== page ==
I was living in Toronto in the early 1980s, and when I needed some cheap wheels, I bought a well-used 1962 Acadian Beaumont. I didn’t know much about these cars back then, and it was missing a part I couldn’t find locally, so I called a Pontiac dealer in the U.S. and told him what I had.
In the automobile’s early days, there were a number of small, independent Canadian companies building cars. Many bought their components from American automakers or built existing American cars under license. That included McLaughlin, which based its cars on Buick, and which eventually became General Motors of Canada. Ford got its foothold in Canada when wagon builder Gordon McGregor obtained manufacturing rights from Henry Ford, while Walter Chrysler created his company using an automaker named Maxwell, which owned a Canadian plant that Chrysler took over.
Manufacturing was more costly due to the country’s substantially smaller market, and the Canadian government set a tariff on imported vehicles to protect the local auto industry. As well, multi-brand automakers had unique dealer networks in Canada, and each dealer needed a full range of cars to sell. These two factors sparked models made specifically for the Canadian market. To keep development costs down, most were based on existing American cars, but with different trim.
The Acadian was one of these. Throughout the 1950s, consumers were getting tired of oversized, thirsty cars, and for 1960, the Detroit automakers introduced new compacts, including the Ford Falcon and Chevy Corvair. In 1962, GM added another, the Chevy II.
GM’s Canadian plant built the Corvair and Chevy II for its Chevrolet dealers. To satisfy its Pontiac stores, the Chevy II was retrimmed into the new Acadian, including a divided grille that was a Pontiac styling signature.
It was called a Pontiac Acadian in the company’s internal parts and service manuals, but to customers, it was marketed as a distinct, stand-alone brand that was sold through Pontiac dealers. It started at $2,383, about $6 more than its Chevrolet counterpart, and came as a two- or four-door sedan, two-door hardtop, convertible, and station wagon. Its two trim series were the entry-level Invader and top-line Beaumont, with the mid-range Canso, added for 1963.
In its first year, the Acadian sold 14,654 copies, which was 83 percent of the Chevy II’s sales. Acadian then lifted a bit higher the second year, enough to squeak it above sales of Ford’s popular Falcon.
In 1964, Chevrolet introduced the new Chevelle, which fit the spot between the Chevy II and full-size models. A Pontiac version was created for Canada, and the Beaumont trim name was taken off the Acadian and installed on the new car. The Beaumont came as a two- or four-door sedan, two-door hardtop, convertible, and station wagon, while trim levels were base, Custom, and Sport DeLuxe, with a fourth, DeLuxe, added the second year. Some of the interior components, including the instrument panel, came from the Pontiac Tempest.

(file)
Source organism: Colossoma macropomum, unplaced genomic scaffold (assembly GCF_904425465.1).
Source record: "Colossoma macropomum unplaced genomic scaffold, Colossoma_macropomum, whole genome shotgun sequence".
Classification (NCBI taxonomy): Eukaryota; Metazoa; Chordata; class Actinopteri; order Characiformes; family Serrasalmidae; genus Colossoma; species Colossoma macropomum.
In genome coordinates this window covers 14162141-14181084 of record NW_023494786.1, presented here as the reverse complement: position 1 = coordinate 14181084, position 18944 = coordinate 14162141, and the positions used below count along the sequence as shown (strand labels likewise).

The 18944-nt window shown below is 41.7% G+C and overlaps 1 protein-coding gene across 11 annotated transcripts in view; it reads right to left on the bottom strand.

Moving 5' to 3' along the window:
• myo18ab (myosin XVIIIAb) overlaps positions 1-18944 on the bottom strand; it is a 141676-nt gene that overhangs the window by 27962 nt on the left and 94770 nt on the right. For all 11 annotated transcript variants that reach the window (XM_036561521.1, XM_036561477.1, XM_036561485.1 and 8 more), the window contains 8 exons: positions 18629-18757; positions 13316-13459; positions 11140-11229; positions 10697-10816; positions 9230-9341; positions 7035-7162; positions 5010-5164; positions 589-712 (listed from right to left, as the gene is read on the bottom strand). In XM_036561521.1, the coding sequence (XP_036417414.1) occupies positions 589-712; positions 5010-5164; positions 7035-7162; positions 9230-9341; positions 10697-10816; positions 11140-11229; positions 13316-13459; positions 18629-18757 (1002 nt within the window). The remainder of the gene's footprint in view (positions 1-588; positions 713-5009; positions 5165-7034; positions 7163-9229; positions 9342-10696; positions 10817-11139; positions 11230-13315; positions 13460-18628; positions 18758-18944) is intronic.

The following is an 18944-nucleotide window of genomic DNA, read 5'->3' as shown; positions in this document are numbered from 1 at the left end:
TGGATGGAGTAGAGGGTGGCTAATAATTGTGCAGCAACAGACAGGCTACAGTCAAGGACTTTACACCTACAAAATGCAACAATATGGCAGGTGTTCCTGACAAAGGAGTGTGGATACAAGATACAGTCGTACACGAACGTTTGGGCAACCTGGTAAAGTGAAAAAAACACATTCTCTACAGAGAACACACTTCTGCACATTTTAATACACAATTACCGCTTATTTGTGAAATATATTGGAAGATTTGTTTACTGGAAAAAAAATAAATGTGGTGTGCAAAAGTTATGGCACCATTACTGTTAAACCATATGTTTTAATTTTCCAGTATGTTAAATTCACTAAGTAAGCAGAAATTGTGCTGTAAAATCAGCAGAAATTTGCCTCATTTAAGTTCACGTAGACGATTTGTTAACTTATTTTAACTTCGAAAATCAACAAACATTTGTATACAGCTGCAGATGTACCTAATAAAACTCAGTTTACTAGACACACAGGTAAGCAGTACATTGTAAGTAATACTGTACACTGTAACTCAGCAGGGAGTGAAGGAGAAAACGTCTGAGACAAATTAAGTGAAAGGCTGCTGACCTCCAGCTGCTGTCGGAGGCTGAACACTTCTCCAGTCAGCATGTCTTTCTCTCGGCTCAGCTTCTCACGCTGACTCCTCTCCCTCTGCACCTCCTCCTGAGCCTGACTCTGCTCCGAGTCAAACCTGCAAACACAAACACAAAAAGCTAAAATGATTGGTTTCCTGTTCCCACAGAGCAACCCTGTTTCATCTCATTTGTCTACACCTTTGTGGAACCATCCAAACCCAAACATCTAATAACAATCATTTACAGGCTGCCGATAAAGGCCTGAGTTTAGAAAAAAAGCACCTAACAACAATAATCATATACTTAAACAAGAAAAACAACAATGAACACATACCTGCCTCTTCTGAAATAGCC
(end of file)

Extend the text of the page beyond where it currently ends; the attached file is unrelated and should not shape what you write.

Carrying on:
In 1965, Canada and the U.S. established the Auto Pact, a trade deal that let manufacturers move cars and parts duty-free across the border. It was the beginning of the end for most of the Canada-only cars since automakers could now build vehicles wherever it was most advantageous. But some, including the Beaumont and Acadian, stuck around a little longer simply because they resonated with Canadian customers.
Beaumont production lasted until June of 1969, and the factory in Oshawa, Ontario where it was built switched over to making the Pontiac Tempest.
The Acadian stuck around until 1971 but with a cross-border twist thanks to the Auto Pact. The Chevy II morphed into the next-generation Nova for 1968, and the Acadian was similarly redesigned too. Oshawa made its last Acadian in June 1967, and its production moved to Michigan. The Nova and Acadian came down the same assembly line, with the Acadians then shipped back to Canadian buyers.
There was one last hurrah for the name. When Chevrolet introduced its subcompact Chevette for 1976, there was a Pontiac Acadian version for Canada. It lasted as long as the Chevette did, with both bowing out after the 1987 model, the end of a long Canadian tradition.
Here are some other interesting tidbits about Acadian and Beaumont…
- The Chevette-based Acadian was badged as a Pontiac, but earlier models were not. When the new car debuted, the owner’s manual read, “Your 1962 Acadian is a completely new automobile line developed by General Motors in its constant effort to provide you with the finest in transportation.”
- The Acadian shared its showroom space with the British-built Vauxhall, which GM imported into Canada starting in 1950. In order to satisfy compact-car customers no matter where they shopped, for 1960, Vauxhall made the Victor for Pontiac-Buick dealers and retrimmed it as the Envoy for Chevrolet-Oldsmobile stores.
- Many Chevelle owners in the U.S. thought the Beaumont’s grille was better-looking, and some who lived close to the border swapped them out after buying grilles from Pontiac dealers in Canada.
- Several vehicles were transformed into Canadian models to satisfy tariff and dealer requirements, including the Dodge-based Fargo and Ford-based Mercury pickup trucks, Ford’s Monarch and Meteor lines, and Plymouths with Dodge front-end styling.
Most Canadian-only models are prized primarily by Canadians, but the Beaumont resonates with a number of American collectors also. They’re still plentiful and easy to restore since they share components with other GM models.
Have difficulty finding classic Beaumont parts? Need classic Acadian parts? Collectors Auto Supply is here to help you with your car restoration parts and vintage automobile needs. Contact us online or call 1-800-414-4462 today and let us help you get your classic car running and back on the road, where it belongs.